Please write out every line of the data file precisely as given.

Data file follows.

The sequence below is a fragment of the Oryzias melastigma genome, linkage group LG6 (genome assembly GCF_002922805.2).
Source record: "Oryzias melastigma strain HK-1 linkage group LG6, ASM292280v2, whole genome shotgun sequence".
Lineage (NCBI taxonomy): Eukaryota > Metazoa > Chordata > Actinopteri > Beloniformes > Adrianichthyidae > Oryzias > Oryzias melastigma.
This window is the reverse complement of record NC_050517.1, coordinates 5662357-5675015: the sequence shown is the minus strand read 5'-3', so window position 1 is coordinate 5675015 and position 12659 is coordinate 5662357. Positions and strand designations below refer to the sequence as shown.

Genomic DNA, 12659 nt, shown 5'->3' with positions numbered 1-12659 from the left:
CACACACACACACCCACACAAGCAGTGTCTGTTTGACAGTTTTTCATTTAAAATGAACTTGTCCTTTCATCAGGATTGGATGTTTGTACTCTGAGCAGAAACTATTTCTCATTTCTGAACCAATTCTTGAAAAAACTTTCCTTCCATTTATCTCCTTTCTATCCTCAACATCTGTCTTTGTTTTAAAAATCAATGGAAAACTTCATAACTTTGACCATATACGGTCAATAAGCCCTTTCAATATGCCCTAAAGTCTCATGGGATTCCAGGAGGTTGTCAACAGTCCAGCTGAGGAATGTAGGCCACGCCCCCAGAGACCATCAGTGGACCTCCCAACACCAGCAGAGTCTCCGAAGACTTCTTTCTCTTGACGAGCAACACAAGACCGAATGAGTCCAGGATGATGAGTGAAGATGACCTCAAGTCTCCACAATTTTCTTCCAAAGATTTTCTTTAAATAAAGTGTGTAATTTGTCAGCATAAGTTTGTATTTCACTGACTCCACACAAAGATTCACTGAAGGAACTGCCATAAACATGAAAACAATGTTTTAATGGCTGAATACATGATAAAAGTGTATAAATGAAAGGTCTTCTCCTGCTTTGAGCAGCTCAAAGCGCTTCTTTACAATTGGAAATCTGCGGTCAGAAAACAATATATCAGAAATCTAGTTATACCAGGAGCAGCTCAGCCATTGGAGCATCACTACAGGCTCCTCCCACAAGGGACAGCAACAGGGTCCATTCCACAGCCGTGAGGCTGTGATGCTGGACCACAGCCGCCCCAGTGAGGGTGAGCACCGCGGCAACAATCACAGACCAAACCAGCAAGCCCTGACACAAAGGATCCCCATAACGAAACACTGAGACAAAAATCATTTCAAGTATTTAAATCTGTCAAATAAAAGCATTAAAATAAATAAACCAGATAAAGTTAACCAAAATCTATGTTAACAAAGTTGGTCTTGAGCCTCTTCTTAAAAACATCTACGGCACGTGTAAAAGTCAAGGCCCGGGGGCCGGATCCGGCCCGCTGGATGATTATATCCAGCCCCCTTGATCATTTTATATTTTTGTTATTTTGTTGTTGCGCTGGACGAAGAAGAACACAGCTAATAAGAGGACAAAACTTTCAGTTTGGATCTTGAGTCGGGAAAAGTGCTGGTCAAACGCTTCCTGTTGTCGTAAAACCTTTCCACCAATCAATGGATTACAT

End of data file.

The sequence below is a fragment of the Oryzias melastigma genome, linkage group LG6 (genome assembly GCF_002922805.2).
Source record: "Oryzias melastigma strain HK-1 linkage group LG6, ASM292280v2, whole genome shotgun sequence".
Lineage (NCBI taxonomy): Eukaryota > Metazoa > Chordata > Actinopteri > Beloniformes > Adrianichthyidae > Oryzias > Oryzias melastigma.
This window is the reverse complement of record NC_050517.1, coordinates 5662357-5675015: the sequence shown is the minus strand read 5'-3', so window position 1 is coordinate 5675015 and position 12659 is coordinate 5662357. Positions and strand designations below refer to the sequence as shown.

Genomic DNA, 12659 nt, shown 5'->3' with positions numbered 1-12659 from the left:
CACACACACACACCCACACAAGCAGTGTCTGTTTGACAGTTTTTCATTTAAAATGAACTTGTCCTTTCATCAGGATTGGATGTTTGTACTCTGAGCAGAAACTATTTCTCATTTCTGAACCAATTCTTGAAAAAACTTTCCTTCCATTTATCTCCTTTCTATCCTCAACATCTGTCTTTGTTTTAAAAATCAATGGAAAACTTCATAACTTTGACCATATACGGTCAATAAGCCCTTTCAATATGCCCTAAAGTCTCATGGGATTCCAGGAGGTTGTCAACAGTCCAGCTGAGGAATGTAGGCCACGCCCCCAGAGACCATCAGTGGACCTCCCAACACCAGCAGAGTCTCCGAAGACTTCTTTCTCTTGACGAGCAACACAAGACCGAATGAGTCCAGGATGATGAGTGAAGATGACCTCAAGTCTCCACAATTTTCTTCCAAAGATTTTCTTTAAATAAAGTGTGTAATTTGTCAGCATAAGTTTGTATTTCACTGACTCCACACAAAGATTCACTGAAGGAACTGCCATAAACATGAAAACAATGTTTTAATGGCTGAATACATGATAAAAGTGTATAAATGAAAGGTCTTCTCCTGCTTTGAGCAGCTCAAAGCGCTTCTTTACAATTGGAAATCTGCGGTCAGAAAACAATATATCAGAAATCTAGTTATACCAGGAGCAGCTCAGCCATTGGAGCATCACTACAGGCTCCTCCCACAAGGGACAGCAACAGGGTCCATTCCACAGCCGTGAGGCTGTGATGCTGGACCACAGCCGCCCCAGTGAGGGTGAGCACCGCGGCAACAATCACAGACCAAACCAGCAAGCCCTGACACAAAGGATCCCCATAACGAAACACTGAGACAAAAATCATTTCAAGTATTTAAATCTGTCAAATAAAAGCATTAAAATAAATAAACCAGATAAAGTTAACCAAAATCTATGTTAACAAAGTTGGTCTTGAGCCTCTTCTTAAAAACATCTACGGCACGTGTAAAAGTCAAGGCCCGGGGGCCGGATCCGGCCCGCTGGATGATTATATCCAGCCCCCTTGATCATTTTATATTTTTGTTATTTTGTTGTTGCGCTGGACGAAGAAGAACACAGCTAATAAGAGGACAAAACTTTCAGTTTGGATCTTGAGTCGGGAAAAGTGCTGGTCAAACGCTTCCTGTTGTCGTAAAACCTTTCCACCAATCAATGGATTACAT